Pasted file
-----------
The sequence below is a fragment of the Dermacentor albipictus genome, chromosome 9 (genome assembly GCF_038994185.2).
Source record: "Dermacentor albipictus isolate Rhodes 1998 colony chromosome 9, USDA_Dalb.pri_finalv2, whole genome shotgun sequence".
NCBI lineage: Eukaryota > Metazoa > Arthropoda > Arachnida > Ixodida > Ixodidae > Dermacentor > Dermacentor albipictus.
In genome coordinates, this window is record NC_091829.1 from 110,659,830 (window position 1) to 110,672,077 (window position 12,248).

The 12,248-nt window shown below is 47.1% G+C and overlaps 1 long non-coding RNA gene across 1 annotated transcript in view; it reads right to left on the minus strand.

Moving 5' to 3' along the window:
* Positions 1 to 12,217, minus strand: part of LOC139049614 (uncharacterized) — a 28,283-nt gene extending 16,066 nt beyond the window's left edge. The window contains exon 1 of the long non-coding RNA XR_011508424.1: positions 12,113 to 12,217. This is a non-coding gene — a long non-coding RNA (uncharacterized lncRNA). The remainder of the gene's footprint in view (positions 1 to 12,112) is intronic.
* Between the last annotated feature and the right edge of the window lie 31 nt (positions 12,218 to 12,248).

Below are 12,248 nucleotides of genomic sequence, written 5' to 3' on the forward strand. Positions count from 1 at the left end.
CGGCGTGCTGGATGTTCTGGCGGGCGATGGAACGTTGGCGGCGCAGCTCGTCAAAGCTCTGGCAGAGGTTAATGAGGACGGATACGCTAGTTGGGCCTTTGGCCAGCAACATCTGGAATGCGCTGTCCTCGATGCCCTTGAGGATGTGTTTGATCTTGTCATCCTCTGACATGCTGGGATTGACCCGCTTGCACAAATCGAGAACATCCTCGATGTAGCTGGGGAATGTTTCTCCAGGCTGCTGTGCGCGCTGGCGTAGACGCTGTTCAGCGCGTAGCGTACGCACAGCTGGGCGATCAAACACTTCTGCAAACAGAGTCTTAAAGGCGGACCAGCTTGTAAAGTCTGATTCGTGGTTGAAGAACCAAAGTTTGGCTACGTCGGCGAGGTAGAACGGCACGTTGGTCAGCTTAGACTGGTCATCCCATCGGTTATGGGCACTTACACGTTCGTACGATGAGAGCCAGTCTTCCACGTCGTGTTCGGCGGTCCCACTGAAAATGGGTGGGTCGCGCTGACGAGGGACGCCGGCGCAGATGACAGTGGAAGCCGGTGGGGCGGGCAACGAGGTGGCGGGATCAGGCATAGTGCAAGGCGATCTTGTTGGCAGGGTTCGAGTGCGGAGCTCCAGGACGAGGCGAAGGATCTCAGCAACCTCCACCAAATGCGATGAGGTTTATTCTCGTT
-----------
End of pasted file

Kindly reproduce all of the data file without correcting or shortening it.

The sequence below is a fragment of the Dermacentor albipictus genome, chromosome 9 (genome assembly GCF_038994185.2).
Source record: "Dermacentor albipictus isolate Rhodes 1998 colony chromosome 9, USDA_Dalb.pri_finalv2, whole genome shotgun sequence".
NCBI lineage: Eukaryota > Metazoa > Arthropoda > Arachnida > Ixodida > Ixodidae > Dermacentor > Dermacentor albipictus.
In genome coordinates, this window is record NC_091829.1 from 110,659,830 (window position 1) to 110,672,077 (window position 12,248).

The 12,248-nt window shown below is 47.1% G+C and overlaps 1 long non-coding RNA gene across 1 annotated transcript in view; it reads right to left on the minus strand.

Moving 5' to 3' along the window:
* Positions 1 to 12,217, minus strand: part of LOC139049614 (uncharacterized) — a 28,283-nt gene extending 16,066 nt beyond the window's left edge. The window contains exon 1 of the long non-coding RNA XR_011508424.1: positions 12,113 to 12,217. This is a non-coding gene — a long non-coding RNA (uncharacterized lncRNA). The remainder of the gene's footprint in view (positions 1 to 12,112) is intronic.
* Between the last annotated feature and the right edge of the window lie 31 nt (positions 12,218 to 12,248).

Below are 12,248 nucleotides of genomic sequence, written 5' to 3' on the forward strand. Positions count from 1 at the left end.
CGGCGTGCTGGATGTTCTGGCGGGCGATGGAACGTTGGCGGCGCAGCTCGTCAAAGCTCTGGCAGAGGTTAATGAGGACGGATACGCTAGTTGGGCCTTTGGCCAGCAACATCTGGAATGCGCTGTCCTCGATGCCCTTGAGGATGTGTTTGATCTTGTCATCCTCTGACATGCTGGGATTGACCCGCTTGCACAAATCGAGAACATCCTCGATGTAGCTGGGGAATGTTTCTCCAGGCTGCTGTGCGCGCTGGCGTAGACGCTGTTCAGCGCGTAGCGTACGCACAGCTGGGCGATCAAACACTTCTGCAAACAGAGTCTTAAAGGCGGACCAGCTTGTAAAGTCTGATTCGTGGTTGAAGAACCAAAGTTTGGCTACGTCGGCGAGGTAGAACGGCACGTTGGTCAGCTTAGACTGGTCATCCCATCGGTTATGGGCACTTACACGTTCGTACGATGAGAGCCAGTCTTCCACGTCGTGTTCGGCGGTCCCACTGAAAATGGGTGGGTCGCGCTGACGAGGGACGCCGGCGCAGATGACAGTGGAAGCCGGTGGGGCGGGCAACGAGGTGGCGGGATCAGGCATAGTGCAAGGCGATCTTGTTGGCAGGGTTCGAGTGCGGAGCTCCAGGACGAGGCGAAGGATCTCAGCAACCTCCACCAAATGCGATGAGGTTTATTCTCGTT